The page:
S16: I like it though every word.
S7: Double negatives have been bothering me a lot lately so I was trying to stay away from it anyway. If he looks beatable then some of that could slip away and maybe other candidates could benefit from that kind of slide. But I.
S12: Yeah I feel like it’s a mistake that you know especially people who like us like me I’ll just talk about myself who write about politics but not that surrounded by the people who are paying a lot less attention and who just want to feel like they can live their lives in like outsourced Washington and politics and policy choices and I feel like if you’re one of those Democrats Biden could have a lot going for him.
S17: Ruth what is the what’s the Warren kind of counter to this. I mean one one thing that I’ve read is is that well the first three states. I think the first three states Iowa New Hampshire and Nevada are well set up for Warren. And you can imagine if she takes two of those states or takes it takes all three of them that that completely alters at least the narrative about this and maybe drive Sanders out of the race or clears the field in some other way. What is the other case that that Warren should be making that oh this is this is actually my race not Biden’s race.
S13: Well I I think just what she is doing is having a plan for everything and occupying. Increasingly I think the turf of Sanders and so elbowing him out of the way and setting herself up very clearly and effectively as the Biden alternative. Biden’s strongest argument is the electability argument in fact when he talks about why he’s running and whether he would be running if he if it were if he were not running against Trump. It seems not. He is running because he thinks that he is the one who can beat Trump and that it is essential for him to beat Trump.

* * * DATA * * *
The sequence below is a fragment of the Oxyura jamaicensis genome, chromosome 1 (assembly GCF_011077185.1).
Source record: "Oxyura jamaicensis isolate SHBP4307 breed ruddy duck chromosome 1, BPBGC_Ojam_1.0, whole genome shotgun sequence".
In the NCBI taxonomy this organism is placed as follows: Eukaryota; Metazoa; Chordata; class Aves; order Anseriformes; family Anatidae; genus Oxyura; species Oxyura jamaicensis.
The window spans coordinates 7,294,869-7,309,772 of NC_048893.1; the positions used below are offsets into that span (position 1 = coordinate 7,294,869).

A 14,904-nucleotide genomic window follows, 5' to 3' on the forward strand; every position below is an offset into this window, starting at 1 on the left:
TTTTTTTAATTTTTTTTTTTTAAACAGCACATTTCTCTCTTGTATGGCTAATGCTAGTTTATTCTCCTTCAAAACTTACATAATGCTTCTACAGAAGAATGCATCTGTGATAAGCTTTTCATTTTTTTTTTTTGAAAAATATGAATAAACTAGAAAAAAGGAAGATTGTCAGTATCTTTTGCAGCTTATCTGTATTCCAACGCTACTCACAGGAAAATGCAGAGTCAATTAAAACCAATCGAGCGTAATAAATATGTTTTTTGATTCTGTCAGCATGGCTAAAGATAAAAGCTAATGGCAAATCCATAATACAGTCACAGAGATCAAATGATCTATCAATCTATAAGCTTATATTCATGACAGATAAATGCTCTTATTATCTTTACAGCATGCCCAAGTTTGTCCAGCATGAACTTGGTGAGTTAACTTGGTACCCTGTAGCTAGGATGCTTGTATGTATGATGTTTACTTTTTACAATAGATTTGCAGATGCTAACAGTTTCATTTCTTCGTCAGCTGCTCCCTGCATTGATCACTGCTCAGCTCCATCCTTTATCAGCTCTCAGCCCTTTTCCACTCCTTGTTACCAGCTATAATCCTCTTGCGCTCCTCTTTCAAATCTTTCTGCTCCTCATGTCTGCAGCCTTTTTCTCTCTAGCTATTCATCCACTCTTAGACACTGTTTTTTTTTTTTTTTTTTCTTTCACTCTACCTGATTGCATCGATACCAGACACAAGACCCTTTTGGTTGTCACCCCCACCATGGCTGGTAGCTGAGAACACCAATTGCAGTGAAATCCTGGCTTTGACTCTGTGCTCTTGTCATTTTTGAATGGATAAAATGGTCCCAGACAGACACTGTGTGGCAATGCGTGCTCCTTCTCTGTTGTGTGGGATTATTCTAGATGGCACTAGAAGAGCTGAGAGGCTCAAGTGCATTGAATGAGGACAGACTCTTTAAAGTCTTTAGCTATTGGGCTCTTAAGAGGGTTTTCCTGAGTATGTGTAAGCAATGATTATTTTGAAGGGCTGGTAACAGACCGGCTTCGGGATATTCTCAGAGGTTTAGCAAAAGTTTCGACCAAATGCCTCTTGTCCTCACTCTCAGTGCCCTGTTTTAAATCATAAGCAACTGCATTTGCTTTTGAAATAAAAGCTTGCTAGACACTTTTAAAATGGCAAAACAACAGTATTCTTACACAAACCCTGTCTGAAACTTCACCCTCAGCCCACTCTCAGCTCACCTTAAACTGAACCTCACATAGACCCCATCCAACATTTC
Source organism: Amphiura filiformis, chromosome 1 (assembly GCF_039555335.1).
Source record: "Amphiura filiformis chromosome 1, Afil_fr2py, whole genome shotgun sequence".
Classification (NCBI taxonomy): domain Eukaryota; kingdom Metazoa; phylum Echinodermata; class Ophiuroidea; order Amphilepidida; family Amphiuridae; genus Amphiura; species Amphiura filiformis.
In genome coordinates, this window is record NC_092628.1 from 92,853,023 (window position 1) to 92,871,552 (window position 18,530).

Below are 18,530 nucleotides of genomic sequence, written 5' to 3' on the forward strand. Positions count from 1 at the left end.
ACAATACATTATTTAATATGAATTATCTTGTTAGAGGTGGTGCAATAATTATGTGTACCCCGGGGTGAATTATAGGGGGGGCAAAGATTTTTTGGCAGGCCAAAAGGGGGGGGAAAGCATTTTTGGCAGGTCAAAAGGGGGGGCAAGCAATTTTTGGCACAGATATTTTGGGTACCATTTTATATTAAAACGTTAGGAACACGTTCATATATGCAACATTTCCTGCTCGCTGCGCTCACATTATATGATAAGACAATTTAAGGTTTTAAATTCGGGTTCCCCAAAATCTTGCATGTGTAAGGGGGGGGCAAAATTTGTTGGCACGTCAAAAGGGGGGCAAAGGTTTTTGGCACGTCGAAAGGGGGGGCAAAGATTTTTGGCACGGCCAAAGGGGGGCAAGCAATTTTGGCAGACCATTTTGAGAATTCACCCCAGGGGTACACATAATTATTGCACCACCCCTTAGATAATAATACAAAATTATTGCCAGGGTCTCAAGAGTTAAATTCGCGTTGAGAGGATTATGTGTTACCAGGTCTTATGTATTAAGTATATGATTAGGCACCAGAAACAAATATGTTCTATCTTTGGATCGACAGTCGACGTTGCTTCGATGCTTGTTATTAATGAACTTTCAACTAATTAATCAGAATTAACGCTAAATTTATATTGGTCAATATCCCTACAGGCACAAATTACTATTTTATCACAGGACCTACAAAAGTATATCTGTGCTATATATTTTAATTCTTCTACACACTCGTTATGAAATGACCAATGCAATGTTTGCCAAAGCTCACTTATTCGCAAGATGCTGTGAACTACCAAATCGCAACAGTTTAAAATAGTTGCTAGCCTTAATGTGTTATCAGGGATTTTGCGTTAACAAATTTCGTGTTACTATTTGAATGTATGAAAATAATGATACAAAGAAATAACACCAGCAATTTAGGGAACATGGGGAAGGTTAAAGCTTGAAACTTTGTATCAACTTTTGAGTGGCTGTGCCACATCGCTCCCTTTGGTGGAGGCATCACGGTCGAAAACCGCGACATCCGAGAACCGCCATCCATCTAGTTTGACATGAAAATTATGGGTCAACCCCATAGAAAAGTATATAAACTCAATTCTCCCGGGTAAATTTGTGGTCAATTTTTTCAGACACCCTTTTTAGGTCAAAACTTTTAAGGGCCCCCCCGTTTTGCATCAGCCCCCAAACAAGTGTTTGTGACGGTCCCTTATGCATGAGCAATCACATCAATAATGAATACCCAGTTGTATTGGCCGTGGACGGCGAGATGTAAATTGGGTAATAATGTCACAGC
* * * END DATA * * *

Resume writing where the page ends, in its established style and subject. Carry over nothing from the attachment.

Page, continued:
S10: And that is by the way a very strong and compelling argument to a lot of people including me. But the thing that I find confounding about it just to go back to Biden for a second is his kind of gauzy recollection of the very recent past of oh he talks about how we can have this awake kind of Rapunzel like awakening in the world after Trump where we go back to a situation where Republicans once again frolic happily across the Capitol steps with Democrats and we can all get along well. Note to Biden that was not true. Hello. Justice Merrick Garland before Trump we’d had a lot of conversation during the Obama administration of which I gather that the vice president was a part about how we were good the fever was going to break after this election or that election and guess what. The fever never broke.